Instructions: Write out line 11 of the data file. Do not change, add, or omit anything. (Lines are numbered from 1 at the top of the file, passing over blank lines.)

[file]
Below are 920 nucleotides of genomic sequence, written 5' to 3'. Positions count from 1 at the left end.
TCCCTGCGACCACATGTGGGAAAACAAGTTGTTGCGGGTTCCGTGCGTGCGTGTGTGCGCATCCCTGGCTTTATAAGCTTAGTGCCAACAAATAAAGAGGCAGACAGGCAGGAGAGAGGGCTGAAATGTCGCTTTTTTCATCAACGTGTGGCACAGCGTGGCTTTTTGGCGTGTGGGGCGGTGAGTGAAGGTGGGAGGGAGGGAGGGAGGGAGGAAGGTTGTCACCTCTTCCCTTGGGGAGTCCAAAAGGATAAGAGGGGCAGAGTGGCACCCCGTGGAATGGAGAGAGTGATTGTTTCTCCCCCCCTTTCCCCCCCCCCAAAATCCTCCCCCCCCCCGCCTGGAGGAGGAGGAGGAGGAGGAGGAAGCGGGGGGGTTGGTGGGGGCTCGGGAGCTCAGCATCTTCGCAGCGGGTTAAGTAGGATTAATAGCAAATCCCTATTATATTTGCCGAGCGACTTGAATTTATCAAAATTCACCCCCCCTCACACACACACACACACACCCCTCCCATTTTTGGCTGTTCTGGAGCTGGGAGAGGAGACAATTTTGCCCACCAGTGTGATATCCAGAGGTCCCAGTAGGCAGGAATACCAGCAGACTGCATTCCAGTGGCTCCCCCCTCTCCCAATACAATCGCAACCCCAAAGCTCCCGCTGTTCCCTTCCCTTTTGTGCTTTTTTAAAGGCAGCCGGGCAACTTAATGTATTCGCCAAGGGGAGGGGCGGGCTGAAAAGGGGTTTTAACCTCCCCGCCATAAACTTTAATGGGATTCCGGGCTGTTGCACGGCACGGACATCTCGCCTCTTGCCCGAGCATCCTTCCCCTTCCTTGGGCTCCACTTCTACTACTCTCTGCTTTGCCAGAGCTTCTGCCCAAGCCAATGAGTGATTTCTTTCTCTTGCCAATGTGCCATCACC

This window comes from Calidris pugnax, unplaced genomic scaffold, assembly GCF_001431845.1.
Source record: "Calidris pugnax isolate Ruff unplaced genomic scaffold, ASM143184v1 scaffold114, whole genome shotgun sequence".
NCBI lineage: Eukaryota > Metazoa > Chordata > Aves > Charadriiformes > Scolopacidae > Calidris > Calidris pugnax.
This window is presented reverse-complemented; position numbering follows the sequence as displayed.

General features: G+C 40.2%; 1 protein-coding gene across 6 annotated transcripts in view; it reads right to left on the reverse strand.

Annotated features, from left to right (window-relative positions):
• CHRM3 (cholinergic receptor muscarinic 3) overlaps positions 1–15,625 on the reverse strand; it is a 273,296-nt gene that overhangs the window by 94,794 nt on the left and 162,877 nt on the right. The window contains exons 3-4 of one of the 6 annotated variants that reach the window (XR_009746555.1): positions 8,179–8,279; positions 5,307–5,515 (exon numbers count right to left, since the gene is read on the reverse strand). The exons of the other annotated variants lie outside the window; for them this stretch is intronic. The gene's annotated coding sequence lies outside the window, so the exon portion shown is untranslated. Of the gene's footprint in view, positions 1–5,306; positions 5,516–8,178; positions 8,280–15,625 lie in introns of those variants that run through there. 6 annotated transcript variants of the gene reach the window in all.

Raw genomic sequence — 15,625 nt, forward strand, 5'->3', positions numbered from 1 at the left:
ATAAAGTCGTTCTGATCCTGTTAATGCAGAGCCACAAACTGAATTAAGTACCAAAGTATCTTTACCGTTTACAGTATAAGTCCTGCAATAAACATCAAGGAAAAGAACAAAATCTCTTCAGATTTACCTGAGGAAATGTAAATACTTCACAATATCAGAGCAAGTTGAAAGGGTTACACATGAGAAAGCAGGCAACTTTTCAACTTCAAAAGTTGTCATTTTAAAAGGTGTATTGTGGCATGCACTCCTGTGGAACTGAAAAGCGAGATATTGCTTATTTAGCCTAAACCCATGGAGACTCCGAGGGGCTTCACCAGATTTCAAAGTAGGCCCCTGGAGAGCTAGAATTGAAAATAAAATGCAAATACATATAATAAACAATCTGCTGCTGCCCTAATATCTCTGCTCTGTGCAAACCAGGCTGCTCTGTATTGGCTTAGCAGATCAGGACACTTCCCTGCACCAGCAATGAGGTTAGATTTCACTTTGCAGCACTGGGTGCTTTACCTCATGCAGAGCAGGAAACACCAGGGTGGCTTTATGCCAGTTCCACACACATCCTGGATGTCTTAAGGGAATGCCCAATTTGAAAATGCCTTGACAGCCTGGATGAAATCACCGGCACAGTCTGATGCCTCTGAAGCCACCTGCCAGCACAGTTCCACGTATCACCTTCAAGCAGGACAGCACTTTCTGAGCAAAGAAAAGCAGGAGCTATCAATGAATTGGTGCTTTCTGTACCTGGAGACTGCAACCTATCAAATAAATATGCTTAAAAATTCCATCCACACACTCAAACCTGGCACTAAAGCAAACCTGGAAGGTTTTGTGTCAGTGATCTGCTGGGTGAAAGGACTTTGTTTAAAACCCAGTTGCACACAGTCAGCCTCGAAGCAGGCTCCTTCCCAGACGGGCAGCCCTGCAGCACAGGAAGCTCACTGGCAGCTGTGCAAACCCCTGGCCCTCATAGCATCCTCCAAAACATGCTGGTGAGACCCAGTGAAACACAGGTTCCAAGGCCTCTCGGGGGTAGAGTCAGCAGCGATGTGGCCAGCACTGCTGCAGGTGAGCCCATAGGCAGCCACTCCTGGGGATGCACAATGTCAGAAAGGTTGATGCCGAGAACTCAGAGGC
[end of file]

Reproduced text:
ATAAAGTCGTTCTGATCCTGTTAATGCAGAGCCACAAACTGAATTAAGTACCAAAGTATCTTTACCGTTTACAGTATAAGTCCTGCAATAAACATCAAGGAAAAGAACAAAATCTCTTCAGATTTACCTGAGGAAATGTAAATACTTCACAATATCAGAGCAAGTTGAAAGGGTTACACATGAGAAAGCAGGCAACTTTTCAACTTCAAAAGTTGTCATTTTAAAAGGTGTATTGTGGCATGCACTCCTGTGGAACTGAAAAGCGAGATATTGCTTATTTAGCCTAAACCCATGGAGACTCCGAGGGGCTTCACCAGATTTCAAAGTAGGCCCCTGGAGAGCTAGAATTGAAAATAAAATGCAAATACATATAATAAACAATCTGCTGCTGCCCTAATATCTCTGCTCTGTGCAAACCAGGCTGCTCTGTATTGGCTTAGCAGATCAGGACACTTCCCTGCACCAGCAATGAGGTTAGATTTCACTTTGCAGCACTGGGTGCTTTACCTCATGCAGAGCAGGAAACACCAGGGTGGCTTTATGCCAGTTCCACACACATCCTGGATGTCTTAAGGGAATGCCCAATTTGAAAATGCCTTGACAGCCTGGATGAAATCACCGGCACAGTCTGATGCCTCTGAAGCCACCTGCCAGCACAGTTCCACGTATCACCTTCAAGCAGGACAGCACTTTCTGAGCAAAGAAAAGCAGGAGCTATCAATGAATTGGTGCTTTCTGTACCTGGAGACTGCAACCTATCAAATAAATATGCTTAAAAATTCCATCCACACACTCAAACCTGGCACTAAAGCAAACCTGGAAGGTTTTGTGTCAGTGATCTGCTGGGTGAAAGGACTTTGTTTAAAACCCAGTTGCACACAGTCAGCCTCGAAGCAGGCTCCTTCCCAGACGGGCAGCCCTGCAGCACAGGAAGCTCACTGGCAGCTGTGCAAACCCCTGGCCCTCATAGCATCCTCCAAAACATGCTGGTGAGACCCAGTGAAACACAGGTTCCAAGGCCTCTCGGGGGTAGAGTCAGCAGCGATGTGGCCAGCACTGCTGCAGGTGAGCCCATAGGCAGCCACTCCTGGGGATGCACAATGTCAGAAAGGTTGATGCCGAGAACTCAGAGGC